For Winston, what Orwell calls the “enveloping, protecting gesture” of the woman’s arm comes to symbolise something profoundly human – an expression of selflessness and of unconditional love in an unforgiving world. Scenes such as this we now witness daily in footage from the besieged eastern Aleppo and other Syrian towns, people in extreme situations showing extraordinary dignity and kindness.

I read Nineteen Eighty-Four for the first time in late adolescence. I’d dropped out of sixth-form college without completing my A-levels and was commuting on a coach from my parents’ house in Hertfordshire to London, where I worked as a junior clerk for the Electricity Council. During this long daily journey – sometimes two hours each way – I started to read seriously for the first time in my life.

I was just getting interested in politics – this was the high tide of the Thatcher years – and Orwell’s portrayal of a dystopian future in which Britain (renamed “Airstrip One”) had become a Soviet-style totalitarian state was bleakly fascinating. Fundamentally the book seemed to me to be about the deep ­human yearning for political change – about the never-ending dream of conserving or creating a better society.

Nineteen Eighty-Four was published in 1949 (Orwell died in January 1950, aged 46), at a time of rationing and austerity in Britain – but also of renewal. Under the leadership of Clement Attlee, Winston Churchill’s deputy in the wartime coalition, the Labour government was laying the foundations of what became the postwar settlement.

The National Health Service and the welfare state were created. Essential industries such as the railways were nationalised. The Town and Country Planning Act was passed, opening the way for the redevelopment of tracts of land. Britain’s independent nuclear deterrent was commissioned. New towns were established – such as Harlow in Essex, where I was born and brought up.

To grow up in Harlow, I now understand, was to be part of a grand experiment. Many of the families I knew there had escaped the bomb-ruined streets of the East End of London. Our lives were socially engineered. Everything we needed was provided by the state – housing, education, health care, libraries, recreational facilities. (One friend described it to me as being like East Ger­many without the Stasi.)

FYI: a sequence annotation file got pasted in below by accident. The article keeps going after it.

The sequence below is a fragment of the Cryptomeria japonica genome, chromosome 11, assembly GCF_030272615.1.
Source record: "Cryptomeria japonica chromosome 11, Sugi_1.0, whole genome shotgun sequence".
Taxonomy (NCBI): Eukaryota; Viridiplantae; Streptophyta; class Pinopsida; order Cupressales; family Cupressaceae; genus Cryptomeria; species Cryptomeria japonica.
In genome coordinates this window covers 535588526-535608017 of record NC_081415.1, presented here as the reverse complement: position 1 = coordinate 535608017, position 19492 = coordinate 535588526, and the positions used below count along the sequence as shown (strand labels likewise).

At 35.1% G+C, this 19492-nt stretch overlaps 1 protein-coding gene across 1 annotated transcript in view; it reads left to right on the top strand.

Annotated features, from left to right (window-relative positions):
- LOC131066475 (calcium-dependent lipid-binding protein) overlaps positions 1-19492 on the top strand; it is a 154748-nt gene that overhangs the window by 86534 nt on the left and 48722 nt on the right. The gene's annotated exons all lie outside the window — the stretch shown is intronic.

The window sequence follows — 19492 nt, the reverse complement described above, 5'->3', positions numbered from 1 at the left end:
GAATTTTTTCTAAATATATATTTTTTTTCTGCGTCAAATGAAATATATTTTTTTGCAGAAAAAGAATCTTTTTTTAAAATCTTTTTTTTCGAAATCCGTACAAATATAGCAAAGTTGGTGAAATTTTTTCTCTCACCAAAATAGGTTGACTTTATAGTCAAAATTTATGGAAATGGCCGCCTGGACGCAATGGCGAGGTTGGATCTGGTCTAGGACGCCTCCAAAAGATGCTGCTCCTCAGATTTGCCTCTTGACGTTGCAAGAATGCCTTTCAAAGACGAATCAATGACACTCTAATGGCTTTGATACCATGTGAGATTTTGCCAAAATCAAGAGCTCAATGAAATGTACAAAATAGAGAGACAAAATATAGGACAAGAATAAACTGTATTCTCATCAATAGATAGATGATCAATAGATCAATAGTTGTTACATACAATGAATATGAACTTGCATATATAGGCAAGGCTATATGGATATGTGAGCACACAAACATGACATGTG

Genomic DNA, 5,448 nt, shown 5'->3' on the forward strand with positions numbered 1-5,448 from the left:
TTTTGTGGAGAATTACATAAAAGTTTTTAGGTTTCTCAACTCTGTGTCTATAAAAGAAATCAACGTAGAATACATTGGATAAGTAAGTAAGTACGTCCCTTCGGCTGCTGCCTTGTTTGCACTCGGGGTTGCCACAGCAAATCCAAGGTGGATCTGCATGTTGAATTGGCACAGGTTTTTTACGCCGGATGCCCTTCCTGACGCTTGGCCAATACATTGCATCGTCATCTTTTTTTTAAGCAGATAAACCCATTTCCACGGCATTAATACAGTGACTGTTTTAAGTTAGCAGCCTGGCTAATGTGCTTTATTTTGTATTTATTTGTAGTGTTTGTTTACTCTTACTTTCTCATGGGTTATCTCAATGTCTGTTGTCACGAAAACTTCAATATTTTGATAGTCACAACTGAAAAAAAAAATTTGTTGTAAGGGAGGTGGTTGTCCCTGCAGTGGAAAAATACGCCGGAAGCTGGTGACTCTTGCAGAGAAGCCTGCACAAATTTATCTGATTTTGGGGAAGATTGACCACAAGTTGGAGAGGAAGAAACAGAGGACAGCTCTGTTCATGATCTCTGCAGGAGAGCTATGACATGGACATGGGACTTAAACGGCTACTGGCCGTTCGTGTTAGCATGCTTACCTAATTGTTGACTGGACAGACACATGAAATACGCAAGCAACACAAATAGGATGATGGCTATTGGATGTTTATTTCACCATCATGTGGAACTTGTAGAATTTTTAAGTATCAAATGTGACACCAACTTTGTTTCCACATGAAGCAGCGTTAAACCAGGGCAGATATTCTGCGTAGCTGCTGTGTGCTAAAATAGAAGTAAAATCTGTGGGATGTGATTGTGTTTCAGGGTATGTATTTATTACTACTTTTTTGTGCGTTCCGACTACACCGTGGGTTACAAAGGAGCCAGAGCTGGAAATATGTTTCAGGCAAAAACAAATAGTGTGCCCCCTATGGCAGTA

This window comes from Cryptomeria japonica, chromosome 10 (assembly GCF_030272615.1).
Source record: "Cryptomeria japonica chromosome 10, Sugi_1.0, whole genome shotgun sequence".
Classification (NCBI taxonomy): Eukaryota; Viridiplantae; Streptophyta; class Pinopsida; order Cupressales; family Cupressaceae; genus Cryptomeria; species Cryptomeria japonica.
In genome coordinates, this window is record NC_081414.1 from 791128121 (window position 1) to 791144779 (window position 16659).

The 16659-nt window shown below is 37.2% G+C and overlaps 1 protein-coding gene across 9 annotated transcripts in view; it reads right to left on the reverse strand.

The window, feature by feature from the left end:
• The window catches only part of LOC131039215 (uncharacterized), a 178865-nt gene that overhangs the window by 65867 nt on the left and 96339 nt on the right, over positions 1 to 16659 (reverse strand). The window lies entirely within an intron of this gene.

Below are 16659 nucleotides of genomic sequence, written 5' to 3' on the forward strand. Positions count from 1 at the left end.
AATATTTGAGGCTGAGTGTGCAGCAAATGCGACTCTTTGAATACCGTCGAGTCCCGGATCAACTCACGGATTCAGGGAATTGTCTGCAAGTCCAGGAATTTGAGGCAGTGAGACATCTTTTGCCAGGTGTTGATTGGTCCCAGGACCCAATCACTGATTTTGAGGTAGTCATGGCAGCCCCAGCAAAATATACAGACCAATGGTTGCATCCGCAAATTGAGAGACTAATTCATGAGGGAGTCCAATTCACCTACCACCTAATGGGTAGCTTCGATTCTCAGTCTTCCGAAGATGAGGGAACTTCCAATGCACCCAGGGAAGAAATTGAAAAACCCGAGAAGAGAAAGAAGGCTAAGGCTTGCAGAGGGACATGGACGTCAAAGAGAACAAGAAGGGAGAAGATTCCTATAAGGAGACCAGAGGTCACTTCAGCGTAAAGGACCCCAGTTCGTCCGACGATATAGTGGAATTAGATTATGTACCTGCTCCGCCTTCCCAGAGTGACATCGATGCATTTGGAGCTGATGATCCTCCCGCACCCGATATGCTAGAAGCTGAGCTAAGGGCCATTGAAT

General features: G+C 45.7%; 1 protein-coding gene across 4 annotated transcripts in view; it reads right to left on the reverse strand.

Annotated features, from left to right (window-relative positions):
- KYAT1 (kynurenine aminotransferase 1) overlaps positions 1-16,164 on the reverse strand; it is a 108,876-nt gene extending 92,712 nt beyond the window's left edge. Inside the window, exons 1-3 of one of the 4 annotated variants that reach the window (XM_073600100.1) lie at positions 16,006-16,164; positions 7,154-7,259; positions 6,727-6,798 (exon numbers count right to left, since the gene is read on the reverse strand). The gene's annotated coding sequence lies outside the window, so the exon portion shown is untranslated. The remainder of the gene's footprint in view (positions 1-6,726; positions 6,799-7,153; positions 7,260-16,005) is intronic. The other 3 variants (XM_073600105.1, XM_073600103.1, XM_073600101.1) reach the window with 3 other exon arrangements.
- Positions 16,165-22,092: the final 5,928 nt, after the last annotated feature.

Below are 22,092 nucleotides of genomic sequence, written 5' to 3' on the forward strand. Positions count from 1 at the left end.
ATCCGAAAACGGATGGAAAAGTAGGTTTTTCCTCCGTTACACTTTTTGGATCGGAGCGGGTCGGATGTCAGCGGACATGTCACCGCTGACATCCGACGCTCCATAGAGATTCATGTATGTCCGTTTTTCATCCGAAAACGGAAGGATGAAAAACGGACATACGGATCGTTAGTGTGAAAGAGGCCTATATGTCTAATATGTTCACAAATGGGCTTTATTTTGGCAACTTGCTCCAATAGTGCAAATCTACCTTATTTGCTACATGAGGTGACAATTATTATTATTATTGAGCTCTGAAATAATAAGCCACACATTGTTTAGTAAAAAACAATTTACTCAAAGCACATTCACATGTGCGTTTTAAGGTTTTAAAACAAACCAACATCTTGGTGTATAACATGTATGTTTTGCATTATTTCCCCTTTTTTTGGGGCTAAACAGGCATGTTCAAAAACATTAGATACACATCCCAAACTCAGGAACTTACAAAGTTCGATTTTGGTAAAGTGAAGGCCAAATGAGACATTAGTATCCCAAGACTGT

This hadn’t happened by accident. As my father used to say, we owed the quality of our lives to the struggles of those who came before us. The conservative philosopher Edmund Burke described society as a partnership between “those who are living, those who are dead, and those who are to be born” – and I find this idea of an intergenerational social contract persuasive.

Progress, however, isn’t inevitable. There is no guarantee that things will keep getting better. History isn’t linear, but contingent and discontinuous. And these are dark and turbulent new times in which we are living.

A civil war has been raging in Syria for more than five years, transforming much of the Middle East into a theatre of great-power rivalry. Europe has been destabilised by economic and refugee crises and by the emergence of insurgent parties, from the radical left and the radical right. The liberal world order is crumbling. Many millions feel locked out or left behind by globalisation and rapid change.

But we shouldn’t despair. To those people who tell me that they’re not interested in politics, I often say: “But politics is interested in you!”

And part of what it means to be human is to believe in politics and the change that politics can bring, for better and worse.

What, after all, led so many Americans to vote for an anti-establishment populist such as Donald Trump? He has promised to “make America great again” – and enough people believed him or, at least, wanted to believe him to carry him all the way to the White House. They want to believe in something different, something better, in anything better – which, of course, Trump may never deliver.

So politics matters.

The decisions we take collectively as ­humans have consequences. We are social creatures and rational agents, yet we can be dangerously irrational. This is why long-established institutions, as well as the accumulated wisdom of past generations, are so valuable, as Burke understood.

Politics makes us human. It changes our world and ultimately affects who we are and how we live, not just in the here and now, but long into the future.

An edited version of this essay was broadcast as part of the “What Makes Us Human?” series on BBC Radio 2’s “Jeremy Vine” show

Jason Cowley is editor of the New Statesman. He has been the editor of Granta, a senior editor at the Observer and a staff writer at the Times.

This article first appeared in the 01 December 2016 issue of the New Statesman, Age of outrage